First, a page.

The design for QAM modulator below is for a standard 16-QAM constellation. The general form of an M-ary signal can be defined as S(t) = sqrt((2*Emin)/Ts)*ai*cos(2πfot) + sqrt((2*Emin)/Ts)*bi*sin(2πfot) Here, Emin is the energy of the signal with lowest amplitude and ai and bi are pair of independent integers chosen according to the location of the particular signal point. Fo is the carrier frequency and Ts is the symbol period. Non-rectangular QAM constellations achieve marginally better bit-error rate (BER) but are harder to modulate and demodulate. Hence, below is the simulation of a rectangular QAM constellation. Simulation model in MATLAB Following is the methodology of simulation of the QAM modulator in MATLAB, 1) Generation of random binary sequence, this is the input which is to be modulated. 2) Assigning group of 4 bits to each 16-QAM constellation symbol per the Gray mapping 3) Addition of white Gaussian Noise 4) Demodulation of 16-QAM symbols Upon reception of the signal, the demodulator examines the received symbol, which may have been corrupted by the channel or the receiver (e.g. additive white Gaussian noise). It selects, as its estimate of what was actually transmitted, that point on the constellation diagram which is closest (in a Euclidean distance sense) to that of the received symbol. Thus it will demodulate incorrectly if the corruption has caused the received symbol to move closer to another constellation point than the one transmitted. The constellation diagram allows a straightforward visualization of this process. 5) De-mapping per decimal to Gray conversion 6) Counting the number of bit errors 7) Running this for each value of SNR so that we can get can arrive at a relation between bit errors and SNR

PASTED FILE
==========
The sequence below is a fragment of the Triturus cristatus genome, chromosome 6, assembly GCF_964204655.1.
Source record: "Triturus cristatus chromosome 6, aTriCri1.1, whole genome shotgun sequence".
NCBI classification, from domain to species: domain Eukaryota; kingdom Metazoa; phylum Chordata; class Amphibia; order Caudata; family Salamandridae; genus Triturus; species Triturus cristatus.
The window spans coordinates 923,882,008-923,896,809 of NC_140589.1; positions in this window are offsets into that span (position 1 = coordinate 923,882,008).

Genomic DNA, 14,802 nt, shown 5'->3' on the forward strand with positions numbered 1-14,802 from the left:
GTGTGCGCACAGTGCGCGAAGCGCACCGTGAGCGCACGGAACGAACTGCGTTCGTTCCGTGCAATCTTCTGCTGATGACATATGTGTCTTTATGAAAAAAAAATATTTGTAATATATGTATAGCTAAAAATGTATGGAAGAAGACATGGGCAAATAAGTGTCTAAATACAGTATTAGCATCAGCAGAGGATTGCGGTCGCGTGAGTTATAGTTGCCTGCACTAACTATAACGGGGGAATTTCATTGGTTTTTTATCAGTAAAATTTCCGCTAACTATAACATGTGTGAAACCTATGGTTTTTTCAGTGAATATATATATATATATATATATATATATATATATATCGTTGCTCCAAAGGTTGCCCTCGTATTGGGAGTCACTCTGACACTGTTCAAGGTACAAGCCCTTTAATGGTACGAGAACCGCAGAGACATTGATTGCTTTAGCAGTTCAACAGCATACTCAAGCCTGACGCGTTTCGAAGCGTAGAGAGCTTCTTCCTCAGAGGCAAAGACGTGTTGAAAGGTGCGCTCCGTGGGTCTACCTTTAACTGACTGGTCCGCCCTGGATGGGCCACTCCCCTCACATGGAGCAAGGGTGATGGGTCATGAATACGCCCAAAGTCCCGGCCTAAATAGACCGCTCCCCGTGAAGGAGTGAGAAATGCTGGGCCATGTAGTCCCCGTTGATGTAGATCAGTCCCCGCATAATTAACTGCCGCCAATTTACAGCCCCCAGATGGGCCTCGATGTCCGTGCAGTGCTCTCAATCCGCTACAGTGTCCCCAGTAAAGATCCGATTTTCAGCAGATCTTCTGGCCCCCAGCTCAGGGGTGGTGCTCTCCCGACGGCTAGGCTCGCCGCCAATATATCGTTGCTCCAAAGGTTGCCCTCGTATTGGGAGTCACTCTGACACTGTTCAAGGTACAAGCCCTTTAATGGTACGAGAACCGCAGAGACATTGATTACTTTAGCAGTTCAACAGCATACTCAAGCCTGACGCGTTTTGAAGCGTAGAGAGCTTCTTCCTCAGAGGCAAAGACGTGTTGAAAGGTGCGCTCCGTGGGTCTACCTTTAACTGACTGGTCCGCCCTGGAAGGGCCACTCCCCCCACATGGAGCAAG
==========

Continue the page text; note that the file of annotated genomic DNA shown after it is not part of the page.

The block diagram of the QAM simulation model is as shown below,

Code for MATLAB clear;

clc; N = 10^4; % number of symbols M = 16; % constellation size k = log2(M); % bits per symbol % defining the real and imaginary PAM...

...QAM and QPSK:
Aim:
Review of Quadrature Amplitude Modulator (QAM) in digital communication system, generation of Quadrature Phase Shift Keyed (QPSK or 4-PSK) signal and demodulation.
Introduction:
The QAM principle: The QAMmodulator is of the type shown in Figure 1 below. The two paths to the adder are typically referred to as the ‘I’ (inphase), and ‘Q’ (quadrature), arms.
Not shown in Figure 1 is any bandlimiting. In a practical situation this would be implemented either at message level - at the input to each multiplier - and/or at the output of the adder. Probably both ! The motivation for QAM comes from the fact that a DSBSC signal occupies twice the bandwidth of the message from which it is derived. This is considered wasteful of resources. QAM restores the balance by placing two independent DSBSC, derived from message #1 and message #2, in the same spectrum space as one DSBSC. The bandwidth imbalance is removed. In digital communications this arrangement is popular. It is used because of its bandwidth conserving (and other) properties.
It is not used for multiplexing two independent messages. Given an input binary sequence (message) at the rate of n bit/s, two sequences may be obtained by splitting the bit stream into two paths, each of n/2 bit/s. This is akin to a serial-to-parallel conversion. The two streams become the channel 1 and channel...

...Continuously variable slope delta
Modulator
INTRODUCTION:-